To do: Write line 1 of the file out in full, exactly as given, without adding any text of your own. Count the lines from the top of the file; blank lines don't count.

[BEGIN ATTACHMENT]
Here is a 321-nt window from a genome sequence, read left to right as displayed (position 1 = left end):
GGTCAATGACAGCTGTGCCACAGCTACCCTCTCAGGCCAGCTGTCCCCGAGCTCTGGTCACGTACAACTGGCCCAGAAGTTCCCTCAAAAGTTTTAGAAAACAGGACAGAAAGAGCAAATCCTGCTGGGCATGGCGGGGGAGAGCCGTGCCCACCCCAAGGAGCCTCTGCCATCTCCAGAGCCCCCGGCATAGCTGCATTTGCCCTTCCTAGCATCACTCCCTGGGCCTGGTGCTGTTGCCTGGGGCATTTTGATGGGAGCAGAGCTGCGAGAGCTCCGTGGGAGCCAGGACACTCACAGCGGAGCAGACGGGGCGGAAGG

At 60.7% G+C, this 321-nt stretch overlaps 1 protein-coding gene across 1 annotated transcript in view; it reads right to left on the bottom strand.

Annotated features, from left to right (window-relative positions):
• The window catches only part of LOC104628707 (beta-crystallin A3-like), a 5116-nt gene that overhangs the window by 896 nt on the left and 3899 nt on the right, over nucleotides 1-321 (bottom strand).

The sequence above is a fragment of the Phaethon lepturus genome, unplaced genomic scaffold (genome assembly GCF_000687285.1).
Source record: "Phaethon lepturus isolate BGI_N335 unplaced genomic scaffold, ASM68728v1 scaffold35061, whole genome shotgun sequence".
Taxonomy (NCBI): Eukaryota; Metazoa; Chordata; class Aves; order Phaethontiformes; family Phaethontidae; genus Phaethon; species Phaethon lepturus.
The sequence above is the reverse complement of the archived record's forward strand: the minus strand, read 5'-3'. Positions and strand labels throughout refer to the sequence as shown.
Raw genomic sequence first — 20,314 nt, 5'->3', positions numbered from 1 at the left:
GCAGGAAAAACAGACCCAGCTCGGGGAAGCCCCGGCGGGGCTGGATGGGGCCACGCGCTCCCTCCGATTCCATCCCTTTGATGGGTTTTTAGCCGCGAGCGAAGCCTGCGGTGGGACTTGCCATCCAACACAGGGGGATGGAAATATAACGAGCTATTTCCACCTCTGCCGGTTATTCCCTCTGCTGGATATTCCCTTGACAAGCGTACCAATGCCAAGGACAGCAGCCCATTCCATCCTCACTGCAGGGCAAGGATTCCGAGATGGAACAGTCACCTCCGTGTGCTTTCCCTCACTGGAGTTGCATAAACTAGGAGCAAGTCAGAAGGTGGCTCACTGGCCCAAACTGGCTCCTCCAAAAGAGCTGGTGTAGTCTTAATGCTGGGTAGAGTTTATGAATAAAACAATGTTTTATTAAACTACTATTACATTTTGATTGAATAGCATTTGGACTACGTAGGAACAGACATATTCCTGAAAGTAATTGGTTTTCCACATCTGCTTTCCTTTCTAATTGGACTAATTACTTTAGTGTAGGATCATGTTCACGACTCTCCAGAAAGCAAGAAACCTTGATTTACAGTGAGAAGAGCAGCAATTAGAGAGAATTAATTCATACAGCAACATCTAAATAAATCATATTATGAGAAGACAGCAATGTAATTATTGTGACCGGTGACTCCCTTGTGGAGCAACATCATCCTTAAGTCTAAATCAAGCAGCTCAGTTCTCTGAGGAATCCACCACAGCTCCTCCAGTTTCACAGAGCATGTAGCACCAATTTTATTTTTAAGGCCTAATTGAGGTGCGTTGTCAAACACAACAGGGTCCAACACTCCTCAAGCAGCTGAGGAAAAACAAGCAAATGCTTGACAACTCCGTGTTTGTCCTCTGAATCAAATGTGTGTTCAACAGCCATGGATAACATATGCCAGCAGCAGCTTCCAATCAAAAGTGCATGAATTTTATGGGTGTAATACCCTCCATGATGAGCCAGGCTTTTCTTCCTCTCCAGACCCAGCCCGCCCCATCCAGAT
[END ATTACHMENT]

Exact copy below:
Here is a 321-nt window from a genome sequence, read left to right as displayed (position 1 = left end):